July 11, 2012 § Leave a comment
A news story I saw at Feministing this morning ties into my earlier post: this is why we still need to talk about the social context of humor.
1. What the woman in the audience did was not “heckling” – this is what heckling sounds like. Okay not exactly, but the Muppets are pretty awesome.
2. Trying to shut down discussion of social concerns by dismissing valid criticism as an uptight overreaction is a crap tactic. In fact it’s a craptastic crap tactic. Yuuup.
3. I think that there are ways of making jokes about the awful things that exist in the world, but this definitely wasn’t one of them.
July 5, 2012 § 1 Comment
the more things do not stay the same. At least that’s how it should work with cultural shifts. Maybe the original truism is relevant for personal reflections on relationships or life courses, but not so much with social movements. I hope.
So how can mainstream norms regarding gender, sexuality, inequality, race, class, and so on shift? Or be completely reworked? Or just thrown out altogether? How does change happen?
Attitudes change in response to things like persuasive communication, cognitive dissonance, or social influence. Classical or operant conditioning are more structured ways of actively trying to change behavior. (If you aren’t way too wrapped up in The Office and haven’t had a change to watch Jim classically condition Dwight, it’s a pretty entertaining demonstration of psychology.)
June 27, 2012 § Leave a comment
I read The Laramie Project five years ago. The play was written about Matthew Shepard, a young gay man whose murder in 1998 in Laramie, Wyoming drew national attention and led to efforts to address American intolerance toward gay and lesbian people. Moises Kaufman and members of Tectonic Theater Project, a New York theater company, traveled to Laramie to interview members of the small town over the year following Matthew’s death. The play uses the words of Laramie’s citizens to show the aftermath of the hate crime in all its complexity, as people try to understand what happened and why. It is one of the most powerful things I have read to this day.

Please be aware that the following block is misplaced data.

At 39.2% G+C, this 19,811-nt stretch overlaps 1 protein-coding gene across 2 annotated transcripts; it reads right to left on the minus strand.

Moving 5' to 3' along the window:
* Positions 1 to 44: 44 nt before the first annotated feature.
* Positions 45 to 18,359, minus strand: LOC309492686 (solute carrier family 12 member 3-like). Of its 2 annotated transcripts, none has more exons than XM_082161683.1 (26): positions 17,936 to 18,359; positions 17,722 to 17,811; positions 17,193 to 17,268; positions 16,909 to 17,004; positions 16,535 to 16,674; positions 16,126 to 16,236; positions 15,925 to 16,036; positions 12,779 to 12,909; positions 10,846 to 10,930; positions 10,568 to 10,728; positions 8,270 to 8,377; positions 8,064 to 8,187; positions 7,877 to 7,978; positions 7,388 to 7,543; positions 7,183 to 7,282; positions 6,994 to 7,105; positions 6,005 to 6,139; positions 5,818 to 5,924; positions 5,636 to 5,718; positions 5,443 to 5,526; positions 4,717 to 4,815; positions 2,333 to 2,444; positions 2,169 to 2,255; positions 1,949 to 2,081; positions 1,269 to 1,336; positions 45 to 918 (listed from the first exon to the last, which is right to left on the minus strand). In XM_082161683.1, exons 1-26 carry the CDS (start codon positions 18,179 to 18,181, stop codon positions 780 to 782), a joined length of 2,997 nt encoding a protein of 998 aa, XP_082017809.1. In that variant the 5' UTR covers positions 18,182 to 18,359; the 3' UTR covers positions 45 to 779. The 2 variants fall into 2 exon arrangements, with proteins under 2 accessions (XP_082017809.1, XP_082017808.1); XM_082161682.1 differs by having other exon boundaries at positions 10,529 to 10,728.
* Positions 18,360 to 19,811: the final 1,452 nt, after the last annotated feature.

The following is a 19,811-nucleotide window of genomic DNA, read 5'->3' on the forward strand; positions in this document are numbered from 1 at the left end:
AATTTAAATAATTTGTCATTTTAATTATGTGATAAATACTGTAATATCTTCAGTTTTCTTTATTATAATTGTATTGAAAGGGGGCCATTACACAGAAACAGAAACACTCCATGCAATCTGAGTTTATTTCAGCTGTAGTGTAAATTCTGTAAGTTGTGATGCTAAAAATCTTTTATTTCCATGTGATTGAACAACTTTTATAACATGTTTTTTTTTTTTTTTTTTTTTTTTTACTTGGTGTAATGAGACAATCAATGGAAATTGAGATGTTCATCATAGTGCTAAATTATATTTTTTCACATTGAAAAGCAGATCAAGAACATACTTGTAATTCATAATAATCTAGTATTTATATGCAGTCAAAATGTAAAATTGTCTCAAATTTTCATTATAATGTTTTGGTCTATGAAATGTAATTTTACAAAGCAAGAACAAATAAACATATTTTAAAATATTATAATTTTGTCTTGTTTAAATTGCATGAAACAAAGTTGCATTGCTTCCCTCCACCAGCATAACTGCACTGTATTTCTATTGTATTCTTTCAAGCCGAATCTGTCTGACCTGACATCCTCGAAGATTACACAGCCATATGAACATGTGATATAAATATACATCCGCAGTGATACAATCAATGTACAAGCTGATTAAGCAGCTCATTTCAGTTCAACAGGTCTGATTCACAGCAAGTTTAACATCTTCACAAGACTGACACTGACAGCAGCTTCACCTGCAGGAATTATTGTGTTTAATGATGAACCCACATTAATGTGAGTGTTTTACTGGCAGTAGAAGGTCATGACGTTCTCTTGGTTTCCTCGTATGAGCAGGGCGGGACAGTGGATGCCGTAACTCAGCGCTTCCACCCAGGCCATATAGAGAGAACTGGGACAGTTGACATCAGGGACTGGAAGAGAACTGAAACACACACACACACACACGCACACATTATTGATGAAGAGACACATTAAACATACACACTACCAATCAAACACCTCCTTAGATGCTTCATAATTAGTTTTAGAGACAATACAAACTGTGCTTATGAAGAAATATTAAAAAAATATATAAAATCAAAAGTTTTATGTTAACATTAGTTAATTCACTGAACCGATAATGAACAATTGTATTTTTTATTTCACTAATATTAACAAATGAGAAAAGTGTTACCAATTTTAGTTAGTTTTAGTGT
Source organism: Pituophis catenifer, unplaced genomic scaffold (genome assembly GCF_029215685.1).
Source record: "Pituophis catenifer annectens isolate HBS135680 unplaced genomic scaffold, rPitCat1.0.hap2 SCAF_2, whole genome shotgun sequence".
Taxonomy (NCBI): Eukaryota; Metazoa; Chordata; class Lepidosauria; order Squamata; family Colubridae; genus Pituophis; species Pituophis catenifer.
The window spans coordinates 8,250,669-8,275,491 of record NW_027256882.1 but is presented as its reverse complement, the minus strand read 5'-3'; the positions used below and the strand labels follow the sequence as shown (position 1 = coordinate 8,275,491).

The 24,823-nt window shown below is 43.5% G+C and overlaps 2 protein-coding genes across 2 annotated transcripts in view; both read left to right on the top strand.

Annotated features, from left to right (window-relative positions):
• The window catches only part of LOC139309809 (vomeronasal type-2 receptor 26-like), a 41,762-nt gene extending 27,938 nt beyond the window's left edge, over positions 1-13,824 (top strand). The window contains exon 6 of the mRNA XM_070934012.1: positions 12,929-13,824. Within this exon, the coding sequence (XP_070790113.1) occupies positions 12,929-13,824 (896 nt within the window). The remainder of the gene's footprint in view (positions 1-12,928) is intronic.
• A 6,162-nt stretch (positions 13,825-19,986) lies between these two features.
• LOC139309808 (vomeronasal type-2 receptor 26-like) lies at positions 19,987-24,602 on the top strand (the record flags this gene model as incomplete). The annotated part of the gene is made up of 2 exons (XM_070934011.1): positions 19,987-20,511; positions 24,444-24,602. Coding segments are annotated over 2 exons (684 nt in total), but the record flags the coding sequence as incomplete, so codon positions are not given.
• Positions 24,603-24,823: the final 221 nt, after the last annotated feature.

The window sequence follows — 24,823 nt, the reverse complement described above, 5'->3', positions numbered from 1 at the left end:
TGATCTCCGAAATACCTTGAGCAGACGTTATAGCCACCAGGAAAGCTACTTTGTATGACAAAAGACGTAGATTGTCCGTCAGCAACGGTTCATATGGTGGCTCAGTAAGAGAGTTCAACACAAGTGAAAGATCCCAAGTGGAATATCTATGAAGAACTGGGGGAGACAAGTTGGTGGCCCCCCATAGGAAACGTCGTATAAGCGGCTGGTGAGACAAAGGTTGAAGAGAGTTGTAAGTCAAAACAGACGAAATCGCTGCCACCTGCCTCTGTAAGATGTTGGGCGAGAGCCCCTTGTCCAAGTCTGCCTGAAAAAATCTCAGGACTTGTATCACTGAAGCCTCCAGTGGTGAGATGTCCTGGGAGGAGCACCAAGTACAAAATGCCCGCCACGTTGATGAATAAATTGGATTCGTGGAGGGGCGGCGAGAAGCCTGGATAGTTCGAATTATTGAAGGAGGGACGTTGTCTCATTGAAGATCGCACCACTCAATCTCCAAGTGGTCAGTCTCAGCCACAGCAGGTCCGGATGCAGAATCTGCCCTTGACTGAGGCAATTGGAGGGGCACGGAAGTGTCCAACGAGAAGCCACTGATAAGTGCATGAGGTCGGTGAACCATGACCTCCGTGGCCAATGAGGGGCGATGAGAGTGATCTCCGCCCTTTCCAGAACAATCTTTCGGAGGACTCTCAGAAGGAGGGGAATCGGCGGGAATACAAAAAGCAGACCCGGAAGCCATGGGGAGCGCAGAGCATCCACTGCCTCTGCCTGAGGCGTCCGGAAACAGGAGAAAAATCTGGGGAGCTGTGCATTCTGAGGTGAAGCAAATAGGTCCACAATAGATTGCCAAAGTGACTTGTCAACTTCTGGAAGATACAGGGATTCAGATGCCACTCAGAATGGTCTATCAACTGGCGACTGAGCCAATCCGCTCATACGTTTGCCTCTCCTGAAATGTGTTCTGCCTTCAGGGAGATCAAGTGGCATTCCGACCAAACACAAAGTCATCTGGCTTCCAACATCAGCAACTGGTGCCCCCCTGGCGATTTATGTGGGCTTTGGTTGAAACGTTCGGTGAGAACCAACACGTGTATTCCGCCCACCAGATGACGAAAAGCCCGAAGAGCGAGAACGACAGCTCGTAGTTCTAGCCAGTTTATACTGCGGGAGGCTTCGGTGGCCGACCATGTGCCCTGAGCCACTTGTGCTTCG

Portland, TX is likely grappling with similar questions, after two young women in a relationship were shot and left to die in a park there. One of the teens, Mollie Judith Olgin, has died, and the other, Mary Christine Chapa, is in “serious but stable” condition in the hospital. No one has been connected to the attack, but it does not seem to be a random event. Although police have not yet identified this as a hate crime, the girls’ relationship will remain a factor in the investigation as it moves forward.
June 22, 2012 § Leave a comment
Shift Matters is a blog written by Kate Sackett about the current state of American culture, with a particular focus on gender and related topics. I am a recent graduate from a large public university with a bachelor’s degree in psychology, and I am interested in social justice issues, psychology, sociology, the media, and how discourse shapes perception.
I plan to discuss current events, intersections and intersectionality, reviews of movies/television/books, and personal experiences and dialogues around gender. The occasional picture of a dog standing on its hind legs while holding a purse may also surface…
Please leave comments/feedback/links whenever the mood strikes, as my purpose is not only to start dialogues with those around me but also with the online community.
This blog is my first concerted effort to publicly air my thoughts on gender and culture to shift popular norms and values as they continue to influence life in America today. Because shift matters.